“Keep the Syrians in Idleb”

At the gates of southern Turkey, the Idlib region is home to nearly three million people, two-thirds of whom were displaced from other parts of Syria during the decade-long conflict, according to the United Nations.

More than half live in sprawling IDP camps along the border.

In recent months, the Turkish aid agency Humanitarian Relief Foundation (IHH) has worked to transform some of these tent camps into “villages”.

By early May, he had built 15,000 small concrete block houses out of a total of 50,000 planned by various Turkish organizations, IHH director Bulent Yildirim told the Turkish press.

Ignited in 2011 by the crackdown on anti-regime protests, the war in Syria has killed more than 500,000 people and displaced millions from their homes.

Turkey says it has already taken in 3.7 million Syrian refugees and can’t take it anymore.

Analyst Dareen Khalifa, of the International Crisis Group, said the construction of houses for the displaced or the supply of electricity in Idlib was aimed at “stopping a new wave of refugees” across the border.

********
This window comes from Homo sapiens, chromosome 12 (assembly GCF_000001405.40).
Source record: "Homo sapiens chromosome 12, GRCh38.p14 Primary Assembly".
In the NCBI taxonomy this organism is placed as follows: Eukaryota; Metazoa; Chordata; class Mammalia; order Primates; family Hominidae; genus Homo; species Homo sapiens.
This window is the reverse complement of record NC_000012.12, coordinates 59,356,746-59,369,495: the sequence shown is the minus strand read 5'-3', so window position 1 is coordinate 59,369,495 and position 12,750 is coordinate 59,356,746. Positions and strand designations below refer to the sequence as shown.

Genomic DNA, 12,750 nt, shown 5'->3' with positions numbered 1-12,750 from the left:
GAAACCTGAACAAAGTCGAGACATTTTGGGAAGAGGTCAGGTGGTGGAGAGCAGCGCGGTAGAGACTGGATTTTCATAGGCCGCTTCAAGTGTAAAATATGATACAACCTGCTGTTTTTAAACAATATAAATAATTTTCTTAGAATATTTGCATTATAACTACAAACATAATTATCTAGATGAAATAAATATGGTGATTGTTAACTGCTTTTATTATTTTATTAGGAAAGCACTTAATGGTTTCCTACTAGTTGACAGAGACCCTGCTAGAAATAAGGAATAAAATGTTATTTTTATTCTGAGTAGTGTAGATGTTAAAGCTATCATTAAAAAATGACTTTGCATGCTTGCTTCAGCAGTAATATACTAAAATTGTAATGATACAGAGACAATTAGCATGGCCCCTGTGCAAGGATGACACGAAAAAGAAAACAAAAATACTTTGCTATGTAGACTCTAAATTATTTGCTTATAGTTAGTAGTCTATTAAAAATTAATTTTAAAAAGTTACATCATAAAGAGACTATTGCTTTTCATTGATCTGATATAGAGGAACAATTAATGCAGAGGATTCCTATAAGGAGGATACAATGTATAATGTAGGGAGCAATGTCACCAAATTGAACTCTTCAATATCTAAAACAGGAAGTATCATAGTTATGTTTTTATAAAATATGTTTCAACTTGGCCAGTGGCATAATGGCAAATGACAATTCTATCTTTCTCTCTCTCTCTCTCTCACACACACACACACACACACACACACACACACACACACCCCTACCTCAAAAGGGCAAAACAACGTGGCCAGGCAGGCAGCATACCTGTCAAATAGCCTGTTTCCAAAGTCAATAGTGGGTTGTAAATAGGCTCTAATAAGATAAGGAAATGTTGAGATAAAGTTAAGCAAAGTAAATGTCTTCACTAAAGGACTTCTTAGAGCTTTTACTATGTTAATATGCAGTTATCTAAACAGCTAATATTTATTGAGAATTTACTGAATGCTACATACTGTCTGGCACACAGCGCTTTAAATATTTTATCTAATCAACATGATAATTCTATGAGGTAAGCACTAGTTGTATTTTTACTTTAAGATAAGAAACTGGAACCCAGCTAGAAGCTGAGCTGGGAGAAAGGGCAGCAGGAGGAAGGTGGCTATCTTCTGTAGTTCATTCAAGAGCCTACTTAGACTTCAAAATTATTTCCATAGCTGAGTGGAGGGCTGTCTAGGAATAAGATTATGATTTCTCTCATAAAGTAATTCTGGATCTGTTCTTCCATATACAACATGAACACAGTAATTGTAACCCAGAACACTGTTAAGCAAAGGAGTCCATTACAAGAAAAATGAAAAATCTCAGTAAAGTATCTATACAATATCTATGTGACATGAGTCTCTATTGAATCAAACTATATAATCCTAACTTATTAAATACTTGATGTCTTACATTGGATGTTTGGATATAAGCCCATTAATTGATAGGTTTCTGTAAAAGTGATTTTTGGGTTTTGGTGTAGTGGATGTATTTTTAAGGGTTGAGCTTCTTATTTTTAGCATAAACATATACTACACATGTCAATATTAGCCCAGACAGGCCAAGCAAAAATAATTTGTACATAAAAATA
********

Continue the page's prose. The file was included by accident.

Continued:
“Turkey cannot afford economically or politically to absorb a new wave of refugees,” she said.

“They want to maintain the stalemate and keep the Syrians in Idlib across the border.”

Aid efforts

Turkish officials and charities have stepped up efforts to build safe living spaces for displaced Syrians.

Most of the displaced have sought refuge in camps near the border with Turkey, while others have moved to areas under the control of the Syrian opposition.

Yet, due to overcrowding and the lack of essential infrastructure in the refugee camps, displaced civilians face great difficulties in finding places to shelter. Thousands of families are in urgent need of humanitarian assistance as they struggle to live in difficult conditions.